(Disclaimer: this blog is not about the healthcare system. We will return to our regularly scheduled programming after the holiday).
My family and friends will tell you that I’m not the most, um, patient person in the world. That I can be, well, somewhat “abrupt” with people, particularly bureaucrats and customer service people. It’s something I’m trying to change, though.
I made this resolution a couple of months ago after spending several days with my friend Alisa, who has been learning about and trying to live her life according to Buddhist principles. What principles? Simple things, like: Do no harm. Listen to people. Slow down. Be in the moment. Recognize that other people’s happiness is just as important as your own. And don’t kill bugs, even when you find a large spider in your bathroom.
Many of you know the saga of the lost passport and delayed trip to Cancun, where, for the past two days, my husband, our three sons, one son’s fiancé, and one son’s girlfriend have been soaking up the rays and rum on what was supposed to be the trip to celebrate my 50th birthday.
The good news is that I got a new passport, thanks to Diva at Inter-American Group (IAG). Dropped off the paperwork at her office in DC at 8:30 a.m., Friday morning, and had the passport in my hot little hands by 4 p.m. I’m writing this from BWI airport, awaiting my flight to Cancun.
But here’s the thing—from the minute this started everyone has been so amazingly kind and generous. My husband, for offering to stay home with me (and really meaning it). My 20-year-old, for the huge hug he gave me (he’s not a hugger). My 17-year-old, for listening to me when I broke down and not texting his girlfriend during my crying jab. My 26-year-old, for finding IAG even as he was flying from Los Angeles to Cancun, calling Diva, making her promise that she would get me a passport by 4 p.m. Friday, and then telling her to call me. Which she did.
But it doesn’t stop there. Diva, who pretty much runs this agency herself, was incredibly patient and thorough in explaining all the steps I had to follow and paperwork I had to complete.
Kathy, the passport lady at the Monticello post office in Williamsburg, gave me a 3:45 appointment when I called at 1:45 (these appointments usually take weeks to land). She double-checked everything three times, “because I would never forgive myself if something was missing,” she said, and gave me a huge hug when I left.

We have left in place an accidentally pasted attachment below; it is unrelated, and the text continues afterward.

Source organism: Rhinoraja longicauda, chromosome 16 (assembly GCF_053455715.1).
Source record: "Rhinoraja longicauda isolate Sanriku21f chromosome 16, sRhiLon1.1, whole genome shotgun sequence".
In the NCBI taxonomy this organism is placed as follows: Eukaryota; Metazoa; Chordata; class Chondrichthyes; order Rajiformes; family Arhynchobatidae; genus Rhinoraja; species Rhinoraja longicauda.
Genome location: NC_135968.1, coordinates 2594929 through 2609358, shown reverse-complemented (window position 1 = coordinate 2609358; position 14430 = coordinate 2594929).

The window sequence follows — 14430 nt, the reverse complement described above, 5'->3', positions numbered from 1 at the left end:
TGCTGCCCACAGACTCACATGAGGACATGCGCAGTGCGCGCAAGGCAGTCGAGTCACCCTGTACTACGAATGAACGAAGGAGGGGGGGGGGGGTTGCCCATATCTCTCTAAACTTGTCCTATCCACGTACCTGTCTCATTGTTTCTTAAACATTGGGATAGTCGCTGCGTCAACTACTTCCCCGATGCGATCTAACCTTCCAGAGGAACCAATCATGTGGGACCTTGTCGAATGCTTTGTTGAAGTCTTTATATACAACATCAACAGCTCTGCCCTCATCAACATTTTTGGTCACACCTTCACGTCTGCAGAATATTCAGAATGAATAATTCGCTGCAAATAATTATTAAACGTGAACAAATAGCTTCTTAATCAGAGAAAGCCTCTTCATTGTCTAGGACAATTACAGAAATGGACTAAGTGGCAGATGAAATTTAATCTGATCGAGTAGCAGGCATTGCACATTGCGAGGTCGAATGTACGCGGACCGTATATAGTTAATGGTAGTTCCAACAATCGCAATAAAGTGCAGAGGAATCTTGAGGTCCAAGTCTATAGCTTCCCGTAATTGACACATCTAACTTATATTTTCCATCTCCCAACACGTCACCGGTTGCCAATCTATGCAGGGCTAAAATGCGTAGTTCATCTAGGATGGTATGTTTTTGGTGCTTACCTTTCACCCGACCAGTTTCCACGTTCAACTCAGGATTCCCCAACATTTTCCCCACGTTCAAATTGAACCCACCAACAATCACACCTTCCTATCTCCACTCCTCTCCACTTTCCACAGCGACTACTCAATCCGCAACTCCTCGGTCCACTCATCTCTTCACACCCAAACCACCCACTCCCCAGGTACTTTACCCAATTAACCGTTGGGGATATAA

Julie, my travel agent, handled my hysterical emails and calls with grace and aplomb, and made sure someone would be there at the airport to take me to the resort.
Even the traffic gods were on my side, allowing me to drive from Williamsburg to DC in the dark (I hate driving at night) after only about four hours of sleep the previous night, with no accidents or traffic.
I spent eight hours Friday hanging out in coffee shops working. And even though I never bought more than a bottle of water, cup of coffee, or sandwich, no one asked me to leave and everyone was cheerful and sweet. And the Internet was always free.
When I arrived at the Embassy Suites at BWI, the front desk ladies were so happy to see me I almost asked for some of whatever it was they were drinking. Oh, and by the way, this hotel lets you leave your car there for the duration of your trip—at no extra charge.
A few hours later, I received a Twitter notice from a woman I know virtually but have never met. Gail Kent publishes a daily “news update” from our region. She pulls the content from online sources and, yesterday, highlighted my passport blog, providing valuable visibility.
Cut to this morning. At check in, the AirTran airline representative asked why I wasn’t flying their direct flight to Cancun. (Because I booked on some el cheapo web site and they didn’t offer it, I thought, but didn’t say).
“Would you like to switch?” he asked. “You’ll get into Cancun 45 minutes later.”
“Sure,” I said. “How much?”
“Now, did I say anything about money?” he asked, handing me the ticket. This time, he was the one who got the huge hug.
Onto the gate, where I asked if there were any upgrades available. At this point, I’d spent so much money in the past two days I figured a little more wouldn’t hurt. And do you know, there actually were several seats available in business class. One of which is now mine—gratis.
Finally, there is one more person I’d like to thank. Whoever came up with the brilliant idea to put fresh flowers in the ladies’ room at the airport. It’s amazing how happy a bright bouquet of flowers can make you feel—even at 5 a.m.
8 Responses to “What Losing My Passport Taught Me About the Goodness in People”
Always a pleasure to read. So glad things have worked out for you!
Great story. Happy birthday!
So glad you made it! What a wonderful story, Debra! Enjoy.
Debra–Had no idea what you were going through and yet you still continued working on our assignment without a hiccup–what a pro! Enjoy Cancun and enjoy 50!
As if a 50th birthday wasn’t memorable enough! Good things happen to good people; glad you finally made it!
Hope you had an easy flight and arrived to beautiful weather and a delighted welcome from your very supportive family. Oh, one more thing: Happy Birthday!
I love that you were showered with so much kindness–and that you took time to notice it. This, however, is my favorite line: “My 17-year-old, for listening to me when I broke down and not texting his girlfriend during my crying jab.”
Debra – I loved this. Thanks for writing such a cheering story even in the midst of stress and chaos. Enjoy your well deserved break and happy birthday!